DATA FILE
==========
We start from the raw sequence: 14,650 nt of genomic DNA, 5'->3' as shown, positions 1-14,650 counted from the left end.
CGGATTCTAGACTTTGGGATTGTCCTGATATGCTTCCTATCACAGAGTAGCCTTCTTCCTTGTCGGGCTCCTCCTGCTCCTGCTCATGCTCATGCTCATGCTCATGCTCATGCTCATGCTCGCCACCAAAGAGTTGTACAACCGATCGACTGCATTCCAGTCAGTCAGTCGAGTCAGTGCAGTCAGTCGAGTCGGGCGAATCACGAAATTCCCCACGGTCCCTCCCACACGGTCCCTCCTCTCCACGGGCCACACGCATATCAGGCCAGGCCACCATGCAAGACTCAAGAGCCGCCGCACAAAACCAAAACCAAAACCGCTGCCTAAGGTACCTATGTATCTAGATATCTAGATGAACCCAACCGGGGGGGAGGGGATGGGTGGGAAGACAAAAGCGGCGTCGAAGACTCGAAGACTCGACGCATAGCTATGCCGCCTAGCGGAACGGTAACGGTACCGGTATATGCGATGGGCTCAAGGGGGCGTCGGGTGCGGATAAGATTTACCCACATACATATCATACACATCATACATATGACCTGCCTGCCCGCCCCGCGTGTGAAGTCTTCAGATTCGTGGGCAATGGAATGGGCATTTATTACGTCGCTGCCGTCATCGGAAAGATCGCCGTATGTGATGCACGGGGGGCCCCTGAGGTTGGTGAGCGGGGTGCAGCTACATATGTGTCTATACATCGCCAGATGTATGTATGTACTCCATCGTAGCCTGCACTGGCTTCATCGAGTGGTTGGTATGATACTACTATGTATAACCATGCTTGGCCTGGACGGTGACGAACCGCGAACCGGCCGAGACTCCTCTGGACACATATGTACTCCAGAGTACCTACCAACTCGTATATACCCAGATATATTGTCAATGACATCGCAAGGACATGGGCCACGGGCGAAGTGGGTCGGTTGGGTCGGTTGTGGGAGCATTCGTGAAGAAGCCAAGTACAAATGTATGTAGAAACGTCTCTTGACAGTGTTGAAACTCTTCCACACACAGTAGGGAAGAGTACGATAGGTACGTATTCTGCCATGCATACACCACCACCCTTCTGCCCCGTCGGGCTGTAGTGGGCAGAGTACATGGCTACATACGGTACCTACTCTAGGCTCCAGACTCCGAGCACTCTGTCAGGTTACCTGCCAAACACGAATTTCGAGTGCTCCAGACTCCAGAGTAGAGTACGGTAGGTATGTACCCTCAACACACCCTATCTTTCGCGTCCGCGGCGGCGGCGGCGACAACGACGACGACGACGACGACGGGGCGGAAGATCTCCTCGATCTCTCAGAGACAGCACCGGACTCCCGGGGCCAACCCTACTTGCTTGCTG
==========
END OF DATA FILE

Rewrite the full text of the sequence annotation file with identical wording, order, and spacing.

We start from the raw sequence: 14,650 nt of genomic DNA, 5'->3' as shown, positions 1-14,650 counted from the left end.
CGGATTCTAGACTTTGGGATTGTCCTGATATGCTTCCTATCACAGAGTAGCCTTCTTCCTTGTCGGGCTCCTCCTGCTCCTGCTCATGCTCATGCTCATGCTCATGCTCATGCTCATGCTCGCCACCAAAGAGTTGTACAACCGATCGACTGCATTCCAGTCAGTCAGTCGAGTCAGTGCAGTCAGTCGAGTCGGGCGAATCACGAAATTCCCCACGGTCCCTCCCACACGGTCCCTCCTCTCCACGGGCCACACGCATATCAGGCCAGGCCACCATGCAAGACTCAAGAGCCGCCGCACAAAACCAAAACCAAAACCGCTGCCTAAGGTACCTATGTATCTAGATATCTAGATGAACCCAACCGGGGGGGAGGGGATGGGTGGGAAGACAAAAGCGGCGTCGAAGACTCGAAGACTCGACGCATAGCTATGCCGCCTAGCGGAACGGTAACGGTACCGGTATATGCGATGGGCTCAAGGGGGCGTCGGGTGCGGATAAGATTTACCCACATACATATCATACACATCATACATATGACCTGCCTGCCCGCCCCGCGTGTGAAGTCTTCAGATTCGTGGGCAATGGAATGGGCATTTATTACGTCGCTGCCGTCATCGGAAAGATCGCCGTATGTGATGCACGGGGGGCCCCTGAGGTTGGTGAGCGGGGTGCAGCTACATATGTGTCTATACATCGCCAGATGTATGTATGTACTCCATCGTAGCCTGCACTGGCTTCATCGAGTGGTTGGTATGATACTACTATGTATAACCATGCTTGGCCTGGACGGTGACGAACCGCGAACCGGCCGAGACTCCTCTGGACACATATGTACTCCAGAGTACCTACCAACTCGTATATACCCAGATATATTGTCAATGACATCGCAAGGACATGGGCCACGGGCGAAGTGGGTCGGTTGGGTCGGTTGTGGGAGCATTCGTGAAGAAGCCAAGTACAAATGTATGTAGAAACGTCTCTTGACAGTGTTGAAACTCTTCCACACACAGTAGGGAAGAGTACGATAGGTACGTATTCTGCCATGCATACACCACCACCCTTCTGCCCCGTCGGGCTGTAGTGGGCAGAGTACATGGCTACATACGGTACCTACTCTAGGCTCCAGACTCCGAGCACTCTGTCAGGTTACCTGCCAAACACGAATTTCGAGTGCTCCAGACTCCAGAGTAGAGTACGGTAGGTATGTACCCTCAACACACCCTATCTTTCGCGTCCGCGGCGGCGGCGGCGACAACGACGACGACGACGACGACGGGGCGGAAGATCTCCTCGATCTCTCAGAGACAGCACCGGACTCCCGGGGCCAACCCTACTTGCTTGCTG